Today we're launching the official poll to select the topic for the first ever #K12Media chat. The chat will take place on Twitter, using the hashtag #K12Media, on Monday August 29, 2011 at 8:00pm. We hope to see you then.
"There's something happening here,/ What it is ain't exactly clear..." Press play and keep reading.
"Young people speaking their mind/ Getting so much resistance from behind"
"Paranoia strikes deep,/ Into your life it will creep./ It starts when you're always afraid/ Step out of line, the man come and take you away."
The song, written 45 years ago, seems ripped from the headlines of the last year or so. Whether it's a young Canadian woman standing with a sign in parliament or thousands of young men and women in Tehran, there IS something happening here and here is global. The news comes fast and furious. Pundits and columnists scramble to provide an explanation, to point fingers, to spin a moment into a narrative. I have witnessed this phenomenon again and again in the last few years and I can't think of a better place to have this discussion than in the classroom.
Every once in a while, I love to listen to an academic lecture. So when I came across this one, from Sut Jhally I knew I had to watch. In the video, Sut Jhally is addressing the Centre for Popular Economics, summer institute 2011. I found myself tweeting while I was watching, so I thought I'd include the "story" below. His is speaking from a US perspective, but many of the issues he discusses are of international interest. It is particularly interesting to note that he advocates for an analysis very similar to the one that we in Ontario have adopted, with a focus not only on the message, but also on the context. Enjoy!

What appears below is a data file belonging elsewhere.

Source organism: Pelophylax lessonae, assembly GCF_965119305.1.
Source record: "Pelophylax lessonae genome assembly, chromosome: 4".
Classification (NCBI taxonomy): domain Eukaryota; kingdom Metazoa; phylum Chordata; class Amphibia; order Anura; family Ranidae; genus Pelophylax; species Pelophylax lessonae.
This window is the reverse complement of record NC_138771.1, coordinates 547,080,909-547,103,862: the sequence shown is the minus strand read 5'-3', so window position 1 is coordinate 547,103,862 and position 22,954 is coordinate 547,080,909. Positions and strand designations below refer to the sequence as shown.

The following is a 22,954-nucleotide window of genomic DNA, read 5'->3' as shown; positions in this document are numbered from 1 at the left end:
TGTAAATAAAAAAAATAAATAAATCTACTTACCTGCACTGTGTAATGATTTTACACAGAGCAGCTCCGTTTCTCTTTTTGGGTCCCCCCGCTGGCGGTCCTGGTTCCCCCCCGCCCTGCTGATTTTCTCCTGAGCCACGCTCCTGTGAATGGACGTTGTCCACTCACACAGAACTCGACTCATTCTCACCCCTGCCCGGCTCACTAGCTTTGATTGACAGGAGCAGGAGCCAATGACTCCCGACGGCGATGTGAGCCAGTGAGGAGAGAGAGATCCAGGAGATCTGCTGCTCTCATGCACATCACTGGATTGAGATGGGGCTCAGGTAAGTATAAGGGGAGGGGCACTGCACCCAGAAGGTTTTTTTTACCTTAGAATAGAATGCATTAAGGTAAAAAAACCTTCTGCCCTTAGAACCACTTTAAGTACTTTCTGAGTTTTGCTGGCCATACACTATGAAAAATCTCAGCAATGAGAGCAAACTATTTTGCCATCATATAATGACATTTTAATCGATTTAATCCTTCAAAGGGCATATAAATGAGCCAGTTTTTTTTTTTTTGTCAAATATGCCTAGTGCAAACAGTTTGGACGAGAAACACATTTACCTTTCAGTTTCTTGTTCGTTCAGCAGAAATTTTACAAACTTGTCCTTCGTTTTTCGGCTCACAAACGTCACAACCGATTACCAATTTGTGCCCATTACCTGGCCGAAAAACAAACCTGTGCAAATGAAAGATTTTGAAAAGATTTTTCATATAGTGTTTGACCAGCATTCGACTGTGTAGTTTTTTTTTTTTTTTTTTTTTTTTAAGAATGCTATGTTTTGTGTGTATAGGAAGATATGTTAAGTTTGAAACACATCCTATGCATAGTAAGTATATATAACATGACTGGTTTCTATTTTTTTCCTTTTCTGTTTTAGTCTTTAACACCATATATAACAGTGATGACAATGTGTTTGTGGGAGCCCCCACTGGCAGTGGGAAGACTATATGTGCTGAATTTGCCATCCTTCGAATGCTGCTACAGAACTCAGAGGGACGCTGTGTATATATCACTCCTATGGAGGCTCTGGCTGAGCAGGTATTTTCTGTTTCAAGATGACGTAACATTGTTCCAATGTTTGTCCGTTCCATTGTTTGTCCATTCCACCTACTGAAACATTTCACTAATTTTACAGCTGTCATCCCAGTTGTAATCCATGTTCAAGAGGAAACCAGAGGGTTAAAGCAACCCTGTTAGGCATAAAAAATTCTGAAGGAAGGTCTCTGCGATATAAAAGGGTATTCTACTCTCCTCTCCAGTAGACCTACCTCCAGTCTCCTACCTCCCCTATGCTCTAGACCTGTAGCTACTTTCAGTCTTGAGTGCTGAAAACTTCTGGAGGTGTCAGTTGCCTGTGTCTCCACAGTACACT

I love stories. In fact, I have spent the better part of my life immersed in them. When I was a child, I read voraciously. Stories were a window to the world. They allowed me to imagine the impossible, to test my convictions, to think about serious issues from another person’s perspective and sometimes, to just escape into fantasy. As an adult I became fascinated with the construction of the story. I wanted to know more about the authors, the traditions, the influences and the cultures out of which the stories came. I wanted to read and be exposed to more stories. That passion has never abated. I love stories so much that I earned degrees in literature and then teaching so that I could spend my life reading and sharing stories with others, and sometimes even creating them myself.
"Beauty is truth, truth beauty, -that is all Ye know on earth, and all ye need to know." -John Keats
Last week, the Advertising Standards Agency (UK) banned two ads for foundations by L'Oreal. One was for their Maybelline brand, featuring Christie Turlington and the other was for their Lancome brand featuring Julia Roberts. British MP Jo Swinson launched the complaint, saying that the ads were too airbrushed. The ads were banned because L'Oreal could not provide the "before" pictures to show that the airbrushing wasn't excessive and to prove what the cosmetics do.